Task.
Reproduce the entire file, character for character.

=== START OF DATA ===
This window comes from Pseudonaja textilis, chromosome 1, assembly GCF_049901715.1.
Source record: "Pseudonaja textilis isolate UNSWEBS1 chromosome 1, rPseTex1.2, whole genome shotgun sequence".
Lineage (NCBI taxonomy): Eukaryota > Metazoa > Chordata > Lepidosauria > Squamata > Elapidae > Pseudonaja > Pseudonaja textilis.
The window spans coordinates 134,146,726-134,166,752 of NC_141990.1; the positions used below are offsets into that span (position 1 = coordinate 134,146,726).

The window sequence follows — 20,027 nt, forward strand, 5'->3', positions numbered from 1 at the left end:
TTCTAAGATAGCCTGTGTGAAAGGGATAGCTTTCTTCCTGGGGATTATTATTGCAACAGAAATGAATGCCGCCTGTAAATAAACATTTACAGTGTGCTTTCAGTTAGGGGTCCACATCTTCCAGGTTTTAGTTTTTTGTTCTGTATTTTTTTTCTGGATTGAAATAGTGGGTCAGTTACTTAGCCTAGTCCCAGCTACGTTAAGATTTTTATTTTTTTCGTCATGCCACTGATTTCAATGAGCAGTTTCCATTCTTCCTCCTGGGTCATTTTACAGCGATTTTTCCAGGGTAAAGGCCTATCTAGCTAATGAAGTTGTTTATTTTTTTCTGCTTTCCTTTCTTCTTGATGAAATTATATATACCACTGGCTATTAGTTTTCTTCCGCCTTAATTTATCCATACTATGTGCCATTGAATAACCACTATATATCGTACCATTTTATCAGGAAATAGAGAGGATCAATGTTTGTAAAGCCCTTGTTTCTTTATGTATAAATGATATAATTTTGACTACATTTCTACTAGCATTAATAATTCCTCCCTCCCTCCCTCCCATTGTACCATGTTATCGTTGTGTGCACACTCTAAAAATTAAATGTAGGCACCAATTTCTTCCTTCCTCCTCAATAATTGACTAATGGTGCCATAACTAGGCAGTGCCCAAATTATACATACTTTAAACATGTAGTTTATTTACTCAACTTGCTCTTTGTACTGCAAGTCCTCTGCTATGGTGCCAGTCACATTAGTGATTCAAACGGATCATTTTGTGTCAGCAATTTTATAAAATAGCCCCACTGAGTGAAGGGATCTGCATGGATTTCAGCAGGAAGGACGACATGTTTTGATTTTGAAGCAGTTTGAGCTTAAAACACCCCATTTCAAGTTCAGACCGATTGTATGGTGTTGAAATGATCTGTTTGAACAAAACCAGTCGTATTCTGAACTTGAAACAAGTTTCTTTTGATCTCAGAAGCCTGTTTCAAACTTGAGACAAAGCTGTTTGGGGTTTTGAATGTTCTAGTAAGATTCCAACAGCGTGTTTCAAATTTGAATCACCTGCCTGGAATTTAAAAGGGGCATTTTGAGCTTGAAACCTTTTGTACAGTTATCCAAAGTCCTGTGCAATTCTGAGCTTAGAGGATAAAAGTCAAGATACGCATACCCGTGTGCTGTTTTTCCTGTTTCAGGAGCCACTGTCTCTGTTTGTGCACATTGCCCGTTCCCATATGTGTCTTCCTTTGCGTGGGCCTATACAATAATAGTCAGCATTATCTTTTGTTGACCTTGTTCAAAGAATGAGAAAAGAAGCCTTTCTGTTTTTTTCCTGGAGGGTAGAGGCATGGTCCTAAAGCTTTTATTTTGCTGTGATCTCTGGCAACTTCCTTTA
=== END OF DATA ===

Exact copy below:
This window comes from Pseudonaja textilis, chromosome 1, assembly GCF_049901715.1.
Source record: "Pseudonaja textilis isolate UNSWEBS1 chromosome 1, rPseTex1.2, whole genome shotgun sequence".
Lineage (NCBI taxonomy): Eukaryota > Metazoa > Chordata > Lepidosauria > Squamata > Elapidae > Pseudonaja > Pseudonaja textilis.
The window spans coordinates 134,146,726-134,166,752 of NC_141990.1; the positions used below are offsets into that span (position 1 = coordinate 134,146,726).

The window sequence follows — 20,027 nt, forward strand, 5'->3', positions numbered from 1 at the left end:
TTCTAAGATAGCCTGTGTGAAAGGGATAGCTTTCTTCCTGGGGATTATTATTGCAACAGAAATGAATGCCGCCTGTAAATAAACATTTACAGTGTGCTTTCAGTTAGGGGTCCACATCTTCCAGGTTTTAGTTTTTTGTTCTGTATTTTTTTTCTGGATTGAAATAGTGGGTCAGTTACTTAGCCTAGTCCCAGCTACGTTAAGATTTTTATTTTTTTCGTCATGCCACTGATTTCAATGAGCAGTTTCCATTCTTCCTCCTGGGTCATTTTACAGCGATTTTTCCAGGGTAAAGGCCTATCTAGCTAATGAAGTTGTTTATTTTTTTCTGCTTTCCTTTCTTCTTGATGAAATTATATATACCACTGGCTATTAGTTTTCTTCCGCCTTAATTTATCCATACTATGTGCCATTGAATAACCACTATATATCGTACCATTTTATCAGGAAATAGAGAGGATCAATGTTTGTAAAGCCCTTGTTTCTTTATGTATAAATGATATAATTTTGACTACATTTCTACTAGCATTAATAATTCCTCCCTCCCTCCCTCCCATTGTACCATGTTATCGTTGTGTGCACACTCTAAAAATTAAATGTAGGCACCAATTTCTTCCTTCCTCCTCAATAATTGACTAATGGTGCCATAACTAGGCAGTGCCCAAATTATACATACTTTAAACATGTAGTTTATTTACTCAACTTGCTCTTTGTACTGCAAGTCCTCTGCTATGGTGCCAGTCACATTAGTGATTCAAACGGATCATTTTGTGTCAGCAATTTTATAAAATAGCCCCACTGAGTGAAGGGATCTGCATGGATTTCAGCAGGAAGGACGACATGTTTTGATTTTGAAGCAGTTTGAGCTTAAAACACCCCATTTCAAGTTCAGACCGATTGTATGGTGTTGAAATGATCTGTTTGAACAAAACCAGTCGTATTCTGAACTTGAAACAAGTTTCTTTTGATCTCAGAAGCCTGTTTCAAACTTGAGACAAAGCTGTTTGGGGTTTTGAATGTTCTAGTAAGATTCCAACAGCGTGTTTCAAATTTGAATCACCTGCCTGGAATTTAAAAGGGGCATTTTGAGCTTGAAACCTTTTGTACAGTTATCCAAAGTCCTGTGCAATTCTGAGCTTAGAGGATAAAAGTCAAGATACGCATACCCGTGTGCTGTTTTTCCTGTTTCAGGAGCCACTGTCTCTGTTTGTGCACATTGCCCGTTCCCATATGTGTCTTCCTTTGCGTGGGCCTATACAATAATAGTCAGCATTATCTTTTGTTGACCTTGTTCAAAGAATGAGAAAAGAAGCCTTTCTGTTTTTTTCCTGGAGGGTAGAGGCATGGTCCTAAAGCTTTTATTTTGCTGTGATCTCTGGCAACTTCCTTTA